Don’t monkey with the market
If you’ve been following the news, the number of foreclosures in the nation has been on the increase. According to the Silver State’s own Sen. Harry Reid, D-NV, foreclosures in Washoe, Douglas, Elko and Nye counties over the past two years are up by some 300 percent.
“We can’t afford to wait until the next legislative session in February 2009,” or so sayeth Assemblywoman Sheila Leslie, D-Reno about a special legislative committee that is scheduled to meet Oct. 22 to address the problem.
“The problem has reached a crisis level in our state, with Nevada having the highest rate of foreclosures in the nation.”
At the risk of sounding like, well, me, neither of these two rocket scientists—both in office for the past two years—had a thing to say when banks were making all those “high risk” loans to people. (Why is it politicians are always fixing problems after they’ve become a crisis and never before?)
For the uninitiated, the housing market—which heretofore had been appreciating at roughly the rate of a rocket into the stratosphere—has tanked. Of course, when times were good, banks were lending money like there was no tomorrow. And the so-called “sub-prime market” (that being people with limited means and/or credit) seemed like a good place to expand the market with creative financing. After all, owning a home is part of the American dream, isn’t it?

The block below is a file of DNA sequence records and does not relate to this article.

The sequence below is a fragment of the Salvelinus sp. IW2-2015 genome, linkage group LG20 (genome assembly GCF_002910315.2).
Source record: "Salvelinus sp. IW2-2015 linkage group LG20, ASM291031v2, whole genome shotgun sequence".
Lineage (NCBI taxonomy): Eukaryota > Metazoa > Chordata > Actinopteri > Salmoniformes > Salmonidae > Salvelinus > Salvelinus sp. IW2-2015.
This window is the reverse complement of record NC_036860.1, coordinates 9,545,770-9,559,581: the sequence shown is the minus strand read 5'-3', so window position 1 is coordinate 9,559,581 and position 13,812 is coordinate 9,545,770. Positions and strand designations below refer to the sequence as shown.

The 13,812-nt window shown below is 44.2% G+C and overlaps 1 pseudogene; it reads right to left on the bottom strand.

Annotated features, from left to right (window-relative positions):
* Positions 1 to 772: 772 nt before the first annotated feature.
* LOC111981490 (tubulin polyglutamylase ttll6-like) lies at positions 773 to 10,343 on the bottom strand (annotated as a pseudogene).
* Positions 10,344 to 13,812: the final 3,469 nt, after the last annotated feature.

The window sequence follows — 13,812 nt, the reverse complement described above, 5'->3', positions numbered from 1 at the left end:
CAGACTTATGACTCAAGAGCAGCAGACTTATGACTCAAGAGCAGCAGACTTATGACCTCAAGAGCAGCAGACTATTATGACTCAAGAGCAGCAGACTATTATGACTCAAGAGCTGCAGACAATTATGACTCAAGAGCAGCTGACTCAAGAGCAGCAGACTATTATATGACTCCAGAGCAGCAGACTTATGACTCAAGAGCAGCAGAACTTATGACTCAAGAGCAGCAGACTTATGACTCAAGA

By creative financing I mean an “ARM” or adjustable rate mortgage. That is a type of mortgage that typically has a low initial rate and adjusts (usually upwards) based on market conditions. If your knee-jerk reaction is that an ARM is a bad thing, then you don’t understand them, and it is probably best for you to avoid them. For the otherwise financially competent adult, however, they are a useful tool to have in your arsenal of financial products.
The number of foreclosures notwithstanding, it is difficult to feel sorry for anyone here. I mean, should you feel sorry for banks who loaned money to people that wouldn’t (or couldn’t) eventually repay said loans? Or should you feel sorry for grown adults who bought more house than they could afford or got into a loan that they didn’t understand? (And on that side note, if you’ve ever bought a house, you know that every transaction comes with a ream of paperwork chock full of disclosures.)
And yet here come the idiot politicians who will doubtless find some way to spend more taxpayer dollars bailing out their same like-minded, half-wit constituents, or worse, find a way to regulate banks from making these loans and thus effectively making an entire segment of otherwise responsible citizenry homeless—or at least unable to purchase a home.
This, in turn, will lead to a “crisis” of another kind: How will Joe Six Pack be able to afford to buy a home? (Probable answer: Another government program.)
The point here, lest it be lost, is that perhaps the politicians will leave the private transactions between private parties, namely homebuyers and lenders, alone?
Banks will eventually learn not to over-lend and buyers not to over-borrow. Both will learn their lessons, albeit painfully, and neither requires government intervention.